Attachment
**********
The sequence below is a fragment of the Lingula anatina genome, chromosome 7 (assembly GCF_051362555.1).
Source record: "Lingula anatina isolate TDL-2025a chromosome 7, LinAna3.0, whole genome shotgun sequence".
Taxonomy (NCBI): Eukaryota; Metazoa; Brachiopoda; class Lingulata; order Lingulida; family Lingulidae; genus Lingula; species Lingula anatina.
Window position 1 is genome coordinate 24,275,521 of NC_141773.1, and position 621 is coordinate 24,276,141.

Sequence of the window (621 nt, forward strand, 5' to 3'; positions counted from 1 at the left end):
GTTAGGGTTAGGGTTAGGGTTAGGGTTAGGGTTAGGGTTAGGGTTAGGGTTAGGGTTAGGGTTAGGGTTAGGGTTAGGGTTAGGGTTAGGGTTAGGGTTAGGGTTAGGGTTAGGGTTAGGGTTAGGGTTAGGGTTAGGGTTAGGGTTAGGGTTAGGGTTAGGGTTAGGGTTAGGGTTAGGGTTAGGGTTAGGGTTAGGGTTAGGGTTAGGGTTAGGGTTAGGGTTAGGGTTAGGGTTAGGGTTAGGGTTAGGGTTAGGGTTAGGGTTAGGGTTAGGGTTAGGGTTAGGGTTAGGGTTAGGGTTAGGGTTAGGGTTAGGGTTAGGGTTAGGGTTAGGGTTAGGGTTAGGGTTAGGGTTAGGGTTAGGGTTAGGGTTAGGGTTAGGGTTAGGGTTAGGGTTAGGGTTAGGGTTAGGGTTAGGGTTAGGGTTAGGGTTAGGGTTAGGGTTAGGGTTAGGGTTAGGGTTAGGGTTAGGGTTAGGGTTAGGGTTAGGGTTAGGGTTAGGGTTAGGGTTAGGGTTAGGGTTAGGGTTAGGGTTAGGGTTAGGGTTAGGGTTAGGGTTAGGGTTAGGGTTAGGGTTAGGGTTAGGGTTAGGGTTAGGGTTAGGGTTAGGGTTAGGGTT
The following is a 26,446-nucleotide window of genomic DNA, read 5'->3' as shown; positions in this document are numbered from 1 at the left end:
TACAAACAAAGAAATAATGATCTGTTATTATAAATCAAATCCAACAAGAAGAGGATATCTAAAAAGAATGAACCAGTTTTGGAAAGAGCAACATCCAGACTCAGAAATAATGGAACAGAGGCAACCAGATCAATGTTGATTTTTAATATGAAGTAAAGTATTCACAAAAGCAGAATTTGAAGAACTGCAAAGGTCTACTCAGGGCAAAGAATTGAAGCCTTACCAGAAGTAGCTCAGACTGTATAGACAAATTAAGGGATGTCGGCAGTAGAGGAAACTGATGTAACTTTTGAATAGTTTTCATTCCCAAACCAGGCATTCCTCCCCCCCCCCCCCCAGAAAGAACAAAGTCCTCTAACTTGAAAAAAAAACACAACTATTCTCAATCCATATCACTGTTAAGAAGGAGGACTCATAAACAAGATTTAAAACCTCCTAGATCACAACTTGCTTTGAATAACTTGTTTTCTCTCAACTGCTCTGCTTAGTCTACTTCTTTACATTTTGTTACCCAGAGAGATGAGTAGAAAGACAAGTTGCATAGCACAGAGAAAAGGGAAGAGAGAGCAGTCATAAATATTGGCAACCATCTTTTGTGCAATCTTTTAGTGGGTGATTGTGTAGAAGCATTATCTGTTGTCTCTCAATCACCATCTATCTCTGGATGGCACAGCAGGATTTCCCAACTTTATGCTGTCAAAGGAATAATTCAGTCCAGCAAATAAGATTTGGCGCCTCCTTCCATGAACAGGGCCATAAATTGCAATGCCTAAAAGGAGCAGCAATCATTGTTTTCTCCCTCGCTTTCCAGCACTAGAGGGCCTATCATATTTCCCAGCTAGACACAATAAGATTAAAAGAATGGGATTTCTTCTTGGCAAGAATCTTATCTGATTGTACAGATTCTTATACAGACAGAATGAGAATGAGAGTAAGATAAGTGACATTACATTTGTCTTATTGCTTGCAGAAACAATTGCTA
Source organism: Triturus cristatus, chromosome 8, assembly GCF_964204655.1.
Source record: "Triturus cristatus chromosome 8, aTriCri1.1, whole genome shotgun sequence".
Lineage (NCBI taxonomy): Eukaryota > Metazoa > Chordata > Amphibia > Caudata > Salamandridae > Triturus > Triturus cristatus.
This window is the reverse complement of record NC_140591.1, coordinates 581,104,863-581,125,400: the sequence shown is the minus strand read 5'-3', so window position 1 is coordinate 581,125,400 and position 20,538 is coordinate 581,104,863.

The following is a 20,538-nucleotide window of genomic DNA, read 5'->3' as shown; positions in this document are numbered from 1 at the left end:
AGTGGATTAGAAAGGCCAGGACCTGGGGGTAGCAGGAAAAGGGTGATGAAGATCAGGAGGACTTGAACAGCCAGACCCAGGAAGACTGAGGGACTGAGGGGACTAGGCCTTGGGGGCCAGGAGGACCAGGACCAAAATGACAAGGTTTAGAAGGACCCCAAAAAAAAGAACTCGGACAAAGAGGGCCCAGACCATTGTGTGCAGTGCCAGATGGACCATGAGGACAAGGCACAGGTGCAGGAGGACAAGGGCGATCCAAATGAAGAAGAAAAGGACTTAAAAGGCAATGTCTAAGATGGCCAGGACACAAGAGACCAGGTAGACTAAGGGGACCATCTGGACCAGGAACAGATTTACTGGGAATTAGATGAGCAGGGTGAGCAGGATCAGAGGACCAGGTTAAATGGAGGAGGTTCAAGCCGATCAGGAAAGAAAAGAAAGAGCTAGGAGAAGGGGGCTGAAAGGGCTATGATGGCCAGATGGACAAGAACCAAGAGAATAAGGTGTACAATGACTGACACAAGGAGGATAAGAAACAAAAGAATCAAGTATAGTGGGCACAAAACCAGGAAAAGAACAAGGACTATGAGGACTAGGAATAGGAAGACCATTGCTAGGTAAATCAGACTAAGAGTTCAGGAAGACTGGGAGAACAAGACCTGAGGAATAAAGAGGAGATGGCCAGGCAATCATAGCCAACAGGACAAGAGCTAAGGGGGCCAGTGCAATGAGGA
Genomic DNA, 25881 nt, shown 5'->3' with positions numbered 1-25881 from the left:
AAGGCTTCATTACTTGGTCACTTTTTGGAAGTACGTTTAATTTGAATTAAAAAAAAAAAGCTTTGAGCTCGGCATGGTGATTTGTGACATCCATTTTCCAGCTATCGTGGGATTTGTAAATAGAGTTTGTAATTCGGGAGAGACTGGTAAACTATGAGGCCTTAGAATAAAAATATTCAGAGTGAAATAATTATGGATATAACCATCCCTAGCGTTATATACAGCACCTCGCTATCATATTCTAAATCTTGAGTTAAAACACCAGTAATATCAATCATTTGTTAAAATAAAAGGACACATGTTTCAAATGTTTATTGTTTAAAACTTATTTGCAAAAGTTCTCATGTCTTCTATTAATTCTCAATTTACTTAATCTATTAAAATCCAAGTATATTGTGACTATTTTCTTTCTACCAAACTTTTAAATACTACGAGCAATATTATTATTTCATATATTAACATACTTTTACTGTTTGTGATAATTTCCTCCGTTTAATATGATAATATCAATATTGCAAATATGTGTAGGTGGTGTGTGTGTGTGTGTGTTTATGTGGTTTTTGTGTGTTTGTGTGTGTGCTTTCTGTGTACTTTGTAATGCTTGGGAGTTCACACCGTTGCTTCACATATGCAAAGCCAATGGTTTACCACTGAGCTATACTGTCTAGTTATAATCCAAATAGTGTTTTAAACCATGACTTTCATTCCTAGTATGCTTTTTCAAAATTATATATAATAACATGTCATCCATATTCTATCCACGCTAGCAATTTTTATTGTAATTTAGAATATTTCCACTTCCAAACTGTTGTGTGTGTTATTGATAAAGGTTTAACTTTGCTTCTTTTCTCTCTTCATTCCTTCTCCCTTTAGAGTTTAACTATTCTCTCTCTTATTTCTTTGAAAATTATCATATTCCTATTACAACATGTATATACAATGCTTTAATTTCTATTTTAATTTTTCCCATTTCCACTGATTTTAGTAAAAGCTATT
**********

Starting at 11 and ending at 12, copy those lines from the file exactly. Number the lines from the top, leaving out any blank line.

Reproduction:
Lineage (NCBI taxonomy): Eukaryota > Metazoa > Chordata > Amphibia > Caudata > Salamandridae > Triturus > Triturus cristatus.
This window is the reverse complement of record NC_140591.1, coordinates 581,104,863-581,125,400: the sequence shown is the minus strand read 5'-3', so window position 1 is coordinate 581,125,400 and position 20,538 is coordinate 581,104,863.